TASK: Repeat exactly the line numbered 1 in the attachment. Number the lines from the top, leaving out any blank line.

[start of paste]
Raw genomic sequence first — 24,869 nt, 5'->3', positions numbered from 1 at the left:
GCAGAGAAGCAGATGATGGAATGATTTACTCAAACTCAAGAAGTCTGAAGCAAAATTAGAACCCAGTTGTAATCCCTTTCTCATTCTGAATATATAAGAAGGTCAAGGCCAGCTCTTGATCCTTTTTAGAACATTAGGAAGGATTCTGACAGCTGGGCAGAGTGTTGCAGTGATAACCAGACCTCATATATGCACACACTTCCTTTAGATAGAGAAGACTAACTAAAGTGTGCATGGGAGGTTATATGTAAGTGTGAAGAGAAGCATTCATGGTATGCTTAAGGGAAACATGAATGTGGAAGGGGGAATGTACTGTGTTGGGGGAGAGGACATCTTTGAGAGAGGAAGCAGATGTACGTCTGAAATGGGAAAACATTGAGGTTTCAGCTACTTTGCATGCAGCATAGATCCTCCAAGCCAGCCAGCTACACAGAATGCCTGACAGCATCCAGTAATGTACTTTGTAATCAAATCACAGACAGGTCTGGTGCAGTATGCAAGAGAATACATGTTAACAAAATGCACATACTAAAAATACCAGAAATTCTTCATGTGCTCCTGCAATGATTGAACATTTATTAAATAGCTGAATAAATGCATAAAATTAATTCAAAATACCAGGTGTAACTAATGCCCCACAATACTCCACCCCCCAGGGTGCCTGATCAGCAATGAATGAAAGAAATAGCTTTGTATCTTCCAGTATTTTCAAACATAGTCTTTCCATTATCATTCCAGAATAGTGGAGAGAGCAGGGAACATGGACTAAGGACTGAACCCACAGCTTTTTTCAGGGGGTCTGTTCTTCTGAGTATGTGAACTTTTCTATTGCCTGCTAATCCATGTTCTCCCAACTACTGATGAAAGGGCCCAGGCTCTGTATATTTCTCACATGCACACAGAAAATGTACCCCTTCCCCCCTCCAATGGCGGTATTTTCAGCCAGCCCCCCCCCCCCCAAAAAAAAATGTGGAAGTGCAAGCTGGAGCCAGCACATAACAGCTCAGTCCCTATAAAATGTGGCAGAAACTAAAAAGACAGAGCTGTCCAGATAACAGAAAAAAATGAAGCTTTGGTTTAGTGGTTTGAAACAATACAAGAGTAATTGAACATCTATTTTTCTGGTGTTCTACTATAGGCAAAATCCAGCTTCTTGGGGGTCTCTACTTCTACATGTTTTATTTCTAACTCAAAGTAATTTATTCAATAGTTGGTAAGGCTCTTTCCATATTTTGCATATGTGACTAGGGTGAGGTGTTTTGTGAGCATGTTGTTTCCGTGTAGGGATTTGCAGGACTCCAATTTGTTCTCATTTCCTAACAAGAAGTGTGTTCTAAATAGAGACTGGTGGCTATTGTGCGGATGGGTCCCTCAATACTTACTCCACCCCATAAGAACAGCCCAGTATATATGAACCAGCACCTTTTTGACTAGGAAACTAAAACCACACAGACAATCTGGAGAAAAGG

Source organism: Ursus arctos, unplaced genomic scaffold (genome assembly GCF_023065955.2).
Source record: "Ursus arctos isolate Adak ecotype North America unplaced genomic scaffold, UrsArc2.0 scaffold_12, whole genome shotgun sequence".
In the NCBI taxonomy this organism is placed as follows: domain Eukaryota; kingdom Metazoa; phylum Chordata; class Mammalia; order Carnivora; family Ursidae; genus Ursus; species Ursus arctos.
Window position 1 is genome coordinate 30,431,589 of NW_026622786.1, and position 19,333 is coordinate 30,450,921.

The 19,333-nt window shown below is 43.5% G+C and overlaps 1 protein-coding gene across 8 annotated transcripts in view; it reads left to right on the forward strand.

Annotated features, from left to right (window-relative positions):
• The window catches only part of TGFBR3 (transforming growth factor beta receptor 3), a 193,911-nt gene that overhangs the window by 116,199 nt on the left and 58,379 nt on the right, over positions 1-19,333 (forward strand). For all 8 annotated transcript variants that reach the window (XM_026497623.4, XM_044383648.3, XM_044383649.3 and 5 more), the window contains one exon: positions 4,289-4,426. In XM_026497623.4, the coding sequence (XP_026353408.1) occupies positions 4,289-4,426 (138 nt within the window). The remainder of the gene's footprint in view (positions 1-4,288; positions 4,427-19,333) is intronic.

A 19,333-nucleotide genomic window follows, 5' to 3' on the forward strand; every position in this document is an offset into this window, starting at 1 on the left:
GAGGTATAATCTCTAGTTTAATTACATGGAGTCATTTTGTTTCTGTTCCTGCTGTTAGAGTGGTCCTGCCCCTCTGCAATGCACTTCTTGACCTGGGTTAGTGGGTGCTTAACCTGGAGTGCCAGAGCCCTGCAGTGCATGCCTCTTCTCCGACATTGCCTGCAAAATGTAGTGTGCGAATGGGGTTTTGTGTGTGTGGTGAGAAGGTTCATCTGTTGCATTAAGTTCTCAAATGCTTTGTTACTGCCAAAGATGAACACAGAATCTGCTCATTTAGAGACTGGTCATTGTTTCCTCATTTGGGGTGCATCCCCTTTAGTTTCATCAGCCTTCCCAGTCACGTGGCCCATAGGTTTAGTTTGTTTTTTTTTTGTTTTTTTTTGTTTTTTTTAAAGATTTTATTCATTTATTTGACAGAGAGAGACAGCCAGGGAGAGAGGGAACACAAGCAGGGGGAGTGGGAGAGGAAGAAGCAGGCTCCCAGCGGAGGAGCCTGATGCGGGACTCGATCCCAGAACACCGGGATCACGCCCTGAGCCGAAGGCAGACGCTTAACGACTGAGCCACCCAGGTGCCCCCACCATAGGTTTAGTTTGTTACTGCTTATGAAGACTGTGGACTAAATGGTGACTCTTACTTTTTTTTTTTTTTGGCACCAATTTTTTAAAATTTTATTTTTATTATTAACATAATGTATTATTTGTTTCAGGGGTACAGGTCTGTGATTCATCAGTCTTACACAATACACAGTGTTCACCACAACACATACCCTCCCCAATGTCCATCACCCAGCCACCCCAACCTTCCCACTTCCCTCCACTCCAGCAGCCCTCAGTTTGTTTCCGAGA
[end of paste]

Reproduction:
Raw genomic sequence first — 24,869 nt, 5'->3', positions numbered from 1 at the left: